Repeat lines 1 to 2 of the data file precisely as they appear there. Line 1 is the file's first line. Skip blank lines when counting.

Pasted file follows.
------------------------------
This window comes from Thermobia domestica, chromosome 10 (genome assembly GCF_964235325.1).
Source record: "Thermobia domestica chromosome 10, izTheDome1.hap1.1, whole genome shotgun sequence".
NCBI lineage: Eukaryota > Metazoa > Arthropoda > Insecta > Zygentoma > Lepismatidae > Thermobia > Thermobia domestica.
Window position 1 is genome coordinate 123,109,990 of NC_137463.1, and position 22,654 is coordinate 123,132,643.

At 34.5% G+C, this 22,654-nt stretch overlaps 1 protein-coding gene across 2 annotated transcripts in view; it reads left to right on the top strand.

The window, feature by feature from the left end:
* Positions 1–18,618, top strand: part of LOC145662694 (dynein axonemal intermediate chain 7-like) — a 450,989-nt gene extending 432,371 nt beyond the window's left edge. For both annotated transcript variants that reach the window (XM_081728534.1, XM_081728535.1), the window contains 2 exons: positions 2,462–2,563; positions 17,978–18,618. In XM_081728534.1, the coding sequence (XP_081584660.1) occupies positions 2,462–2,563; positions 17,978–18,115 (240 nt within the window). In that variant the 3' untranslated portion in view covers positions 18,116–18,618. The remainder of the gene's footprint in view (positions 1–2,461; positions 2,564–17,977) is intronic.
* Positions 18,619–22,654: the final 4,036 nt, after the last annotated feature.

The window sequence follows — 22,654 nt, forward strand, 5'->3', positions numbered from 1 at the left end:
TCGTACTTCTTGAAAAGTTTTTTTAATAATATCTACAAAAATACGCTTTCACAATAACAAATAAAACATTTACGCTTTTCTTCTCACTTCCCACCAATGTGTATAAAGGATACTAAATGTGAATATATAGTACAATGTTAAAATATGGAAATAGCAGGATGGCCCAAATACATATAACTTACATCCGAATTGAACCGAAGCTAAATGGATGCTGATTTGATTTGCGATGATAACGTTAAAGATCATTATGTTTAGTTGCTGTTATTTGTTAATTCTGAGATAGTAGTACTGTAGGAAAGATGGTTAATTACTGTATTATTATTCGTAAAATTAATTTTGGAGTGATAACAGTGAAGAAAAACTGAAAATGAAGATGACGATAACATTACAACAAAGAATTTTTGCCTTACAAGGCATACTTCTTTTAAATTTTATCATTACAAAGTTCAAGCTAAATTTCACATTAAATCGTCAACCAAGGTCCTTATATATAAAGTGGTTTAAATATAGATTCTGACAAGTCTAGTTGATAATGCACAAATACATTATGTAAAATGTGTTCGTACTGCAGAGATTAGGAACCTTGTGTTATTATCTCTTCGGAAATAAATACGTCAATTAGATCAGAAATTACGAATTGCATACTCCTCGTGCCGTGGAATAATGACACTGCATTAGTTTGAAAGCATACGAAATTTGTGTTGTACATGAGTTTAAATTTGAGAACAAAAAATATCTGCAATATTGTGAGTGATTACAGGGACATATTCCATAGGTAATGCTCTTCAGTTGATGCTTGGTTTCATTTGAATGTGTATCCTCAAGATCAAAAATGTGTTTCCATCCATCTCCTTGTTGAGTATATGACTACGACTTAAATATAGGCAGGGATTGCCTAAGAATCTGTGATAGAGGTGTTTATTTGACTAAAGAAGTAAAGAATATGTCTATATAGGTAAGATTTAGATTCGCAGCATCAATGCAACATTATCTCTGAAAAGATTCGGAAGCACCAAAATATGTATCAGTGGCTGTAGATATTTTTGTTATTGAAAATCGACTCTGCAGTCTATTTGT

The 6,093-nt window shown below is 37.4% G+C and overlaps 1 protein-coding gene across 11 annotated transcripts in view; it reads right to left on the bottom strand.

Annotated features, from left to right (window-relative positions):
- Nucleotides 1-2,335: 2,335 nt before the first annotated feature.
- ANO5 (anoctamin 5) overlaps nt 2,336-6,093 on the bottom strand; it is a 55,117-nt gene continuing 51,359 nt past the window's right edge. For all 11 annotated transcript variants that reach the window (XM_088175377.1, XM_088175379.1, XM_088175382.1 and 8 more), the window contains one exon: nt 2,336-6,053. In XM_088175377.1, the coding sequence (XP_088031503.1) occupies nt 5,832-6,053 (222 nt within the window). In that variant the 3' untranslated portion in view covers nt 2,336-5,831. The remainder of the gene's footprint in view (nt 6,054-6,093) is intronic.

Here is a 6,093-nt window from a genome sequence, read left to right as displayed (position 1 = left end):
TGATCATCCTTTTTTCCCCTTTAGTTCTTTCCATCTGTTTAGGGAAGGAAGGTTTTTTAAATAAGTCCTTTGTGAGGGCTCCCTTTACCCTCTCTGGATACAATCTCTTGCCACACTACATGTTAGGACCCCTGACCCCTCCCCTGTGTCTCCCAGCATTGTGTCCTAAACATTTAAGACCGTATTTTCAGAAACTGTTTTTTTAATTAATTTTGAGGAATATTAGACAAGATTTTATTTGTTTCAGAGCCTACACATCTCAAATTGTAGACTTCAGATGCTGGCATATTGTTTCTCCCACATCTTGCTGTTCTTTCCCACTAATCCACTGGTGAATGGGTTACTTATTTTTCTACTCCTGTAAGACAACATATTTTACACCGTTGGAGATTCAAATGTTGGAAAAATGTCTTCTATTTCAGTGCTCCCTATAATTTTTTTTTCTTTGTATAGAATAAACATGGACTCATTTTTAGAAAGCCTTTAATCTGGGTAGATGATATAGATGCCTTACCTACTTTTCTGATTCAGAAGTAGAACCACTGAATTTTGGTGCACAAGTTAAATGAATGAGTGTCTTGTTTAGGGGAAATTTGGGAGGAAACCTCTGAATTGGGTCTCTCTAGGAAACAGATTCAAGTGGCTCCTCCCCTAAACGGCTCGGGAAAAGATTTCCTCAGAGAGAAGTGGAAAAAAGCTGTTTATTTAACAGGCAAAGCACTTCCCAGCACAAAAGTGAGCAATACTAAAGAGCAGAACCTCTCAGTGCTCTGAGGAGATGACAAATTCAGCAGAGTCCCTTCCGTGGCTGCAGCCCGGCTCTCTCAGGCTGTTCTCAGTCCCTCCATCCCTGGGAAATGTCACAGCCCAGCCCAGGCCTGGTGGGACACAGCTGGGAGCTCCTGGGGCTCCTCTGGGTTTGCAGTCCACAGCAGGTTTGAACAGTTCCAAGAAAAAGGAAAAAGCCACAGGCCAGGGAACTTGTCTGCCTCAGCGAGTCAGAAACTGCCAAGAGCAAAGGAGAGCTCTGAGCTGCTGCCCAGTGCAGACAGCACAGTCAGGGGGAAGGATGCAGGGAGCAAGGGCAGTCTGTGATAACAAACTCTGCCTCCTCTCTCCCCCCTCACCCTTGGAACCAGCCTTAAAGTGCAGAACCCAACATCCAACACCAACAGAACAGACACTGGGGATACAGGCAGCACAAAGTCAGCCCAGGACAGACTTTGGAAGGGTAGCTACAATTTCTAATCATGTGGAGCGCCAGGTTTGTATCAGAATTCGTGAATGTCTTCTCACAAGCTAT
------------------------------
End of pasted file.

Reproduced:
This window comes from Thermobia domestica, chromosome 10 (genome assembly GCF_964235325.1).
Source record: "Thermobia domestica chromosome 10, izTheDome1.hap1.1, whole genome shotgun sequence".